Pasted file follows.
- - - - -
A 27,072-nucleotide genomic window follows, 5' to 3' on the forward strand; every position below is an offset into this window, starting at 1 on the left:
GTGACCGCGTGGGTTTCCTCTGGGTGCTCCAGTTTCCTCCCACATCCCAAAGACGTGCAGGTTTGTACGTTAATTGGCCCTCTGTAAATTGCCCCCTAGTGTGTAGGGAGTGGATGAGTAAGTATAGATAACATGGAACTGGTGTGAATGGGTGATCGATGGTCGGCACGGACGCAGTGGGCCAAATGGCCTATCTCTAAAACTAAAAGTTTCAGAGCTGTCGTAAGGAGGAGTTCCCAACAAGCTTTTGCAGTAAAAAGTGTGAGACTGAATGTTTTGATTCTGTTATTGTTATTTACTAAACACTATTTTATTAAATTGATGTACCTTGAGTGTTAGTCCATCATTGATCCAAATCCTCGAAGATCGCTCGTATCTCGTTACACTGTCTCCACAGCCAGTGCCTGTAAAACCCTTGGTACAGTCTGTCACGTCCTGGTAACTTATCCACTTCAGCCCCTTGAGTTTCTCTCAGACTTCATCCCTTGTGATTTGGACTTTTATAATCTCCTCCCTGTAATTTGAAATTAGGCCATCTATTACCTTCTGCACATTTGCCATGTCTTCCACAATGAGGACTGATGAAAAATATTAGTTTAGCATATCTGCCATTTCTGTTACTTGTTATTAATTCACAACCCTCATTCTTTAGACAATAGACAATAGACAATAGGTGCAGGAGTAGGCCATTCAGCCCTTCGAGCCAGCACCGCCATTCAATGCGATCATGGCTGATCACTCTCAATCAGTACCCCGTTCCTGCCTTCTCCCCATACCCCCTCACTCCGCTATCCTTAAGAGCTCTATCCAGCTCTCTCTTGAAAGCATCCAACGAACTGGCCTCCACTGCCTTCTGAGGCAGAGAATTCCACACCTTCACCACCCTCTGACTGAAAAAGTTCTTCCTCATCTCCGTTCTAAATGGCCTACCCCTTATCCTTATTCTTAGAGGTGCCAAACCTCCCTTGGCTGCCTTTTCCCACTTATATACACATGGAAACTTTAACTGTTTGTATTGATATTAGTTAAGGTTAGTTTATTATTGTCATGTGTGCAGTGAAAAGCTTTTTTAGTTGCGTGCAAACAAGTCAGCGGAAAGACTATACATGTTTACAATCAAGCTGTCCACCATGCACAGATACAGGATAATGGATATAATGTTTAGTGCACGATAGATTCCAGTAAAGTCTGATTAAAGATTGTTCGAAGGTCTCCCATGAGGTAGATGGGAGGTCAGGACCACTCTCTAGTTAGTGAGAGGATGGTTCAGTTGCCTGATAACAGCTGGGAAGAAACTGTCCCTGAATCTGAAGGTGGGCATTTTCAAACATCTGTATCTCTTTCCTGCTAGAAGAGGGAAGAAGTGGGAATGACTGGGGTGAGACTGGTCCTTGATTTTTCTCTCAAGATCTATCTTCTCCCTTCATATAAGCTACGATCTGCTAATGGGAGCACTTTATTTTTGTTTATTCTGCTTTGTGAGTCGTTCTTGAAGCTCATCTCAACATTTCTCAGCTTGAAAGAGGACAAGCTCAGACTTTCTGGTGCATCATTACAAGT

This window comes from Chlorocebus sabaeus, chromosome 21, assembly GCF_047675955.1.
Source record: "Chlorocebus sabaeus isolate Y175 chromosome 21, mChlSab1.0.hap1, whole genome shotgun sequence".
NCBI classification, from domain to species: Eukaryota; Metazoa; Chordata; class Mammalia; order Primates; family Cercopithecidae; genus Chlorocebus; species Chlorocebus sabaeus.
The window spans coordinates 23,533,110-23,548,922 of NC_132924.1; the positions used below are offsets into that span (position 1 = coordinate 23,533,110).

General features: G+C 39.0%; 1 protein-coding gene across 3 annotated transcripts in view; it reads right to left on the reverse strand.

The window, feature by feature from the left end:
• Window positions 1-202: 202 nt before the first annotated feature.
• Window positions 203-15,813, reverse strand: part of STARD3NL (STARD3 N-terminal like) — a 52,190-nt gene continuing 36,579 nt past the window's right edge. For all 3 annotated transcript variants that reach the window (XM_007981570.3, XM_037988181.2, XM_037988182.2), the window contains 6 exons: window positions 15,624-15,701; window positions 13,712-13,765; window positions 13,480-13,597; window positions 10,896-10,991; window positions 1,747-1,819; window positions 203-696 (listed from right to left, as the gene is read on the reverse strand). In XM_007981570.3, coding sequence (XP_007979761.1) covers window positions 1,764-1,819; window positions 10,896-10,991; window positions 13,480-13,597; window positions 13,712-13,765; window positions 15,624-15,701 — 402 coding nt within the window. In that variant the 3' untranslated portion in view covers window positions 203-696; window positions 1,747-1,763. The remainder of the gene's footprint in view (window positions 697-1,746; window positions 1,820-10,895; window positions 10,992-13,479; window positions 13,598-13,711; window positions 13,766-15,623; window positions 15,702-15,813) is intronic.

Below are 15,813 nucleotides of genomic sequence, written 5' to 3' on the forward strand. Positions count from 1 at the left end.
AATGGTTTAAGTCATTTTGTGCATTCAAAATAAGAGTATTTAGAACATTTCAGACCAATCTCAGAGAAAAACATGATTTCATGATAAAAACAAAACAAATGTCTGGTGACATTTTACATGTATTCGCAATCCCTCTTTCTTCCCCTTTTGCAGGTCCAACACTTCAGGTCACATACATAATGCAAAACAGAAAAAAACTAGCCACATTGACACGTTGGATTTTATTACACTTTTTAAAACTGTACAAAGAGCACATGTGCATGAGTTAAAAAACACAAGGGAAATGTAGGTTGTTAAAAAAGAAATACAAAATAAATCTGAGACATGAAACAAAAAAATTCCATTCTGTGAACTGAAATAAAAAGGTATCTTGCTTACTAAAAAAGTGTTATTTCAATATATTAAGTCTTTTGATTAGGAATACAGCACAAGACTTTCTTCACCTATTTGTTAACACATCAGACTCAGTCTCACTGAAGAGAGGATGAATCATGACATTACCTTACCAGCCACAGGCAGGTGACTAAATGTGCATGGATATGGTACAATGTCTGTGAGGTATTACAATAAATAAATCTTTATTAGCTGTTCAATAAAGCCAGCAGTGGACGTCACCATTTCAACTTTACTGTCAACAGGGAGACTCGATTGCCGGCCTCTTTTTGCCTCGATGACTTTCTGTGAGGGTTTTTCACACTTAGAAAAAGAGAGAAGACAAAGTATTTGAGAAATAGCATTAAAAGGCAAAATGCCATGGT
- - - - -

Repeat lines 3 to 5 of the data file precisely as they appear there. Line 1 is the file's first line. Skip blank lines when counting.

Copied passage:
This window comes from Chlorocebus sabaeus, chromosome 21, assembly GCF_047675955.1.
Source record: "Chlorocebus sabaeus isolate Y175 chromosome 21, mChlSab1.0.hap1, whole genome shotgun sequence".
NCBI classification, from domain to species: Eukaryota; Metazoa; Chordata; class Mammalia; order Primates; family Cercopithecidae; genus Chlorocebus; species Chlorocebus sabaeus.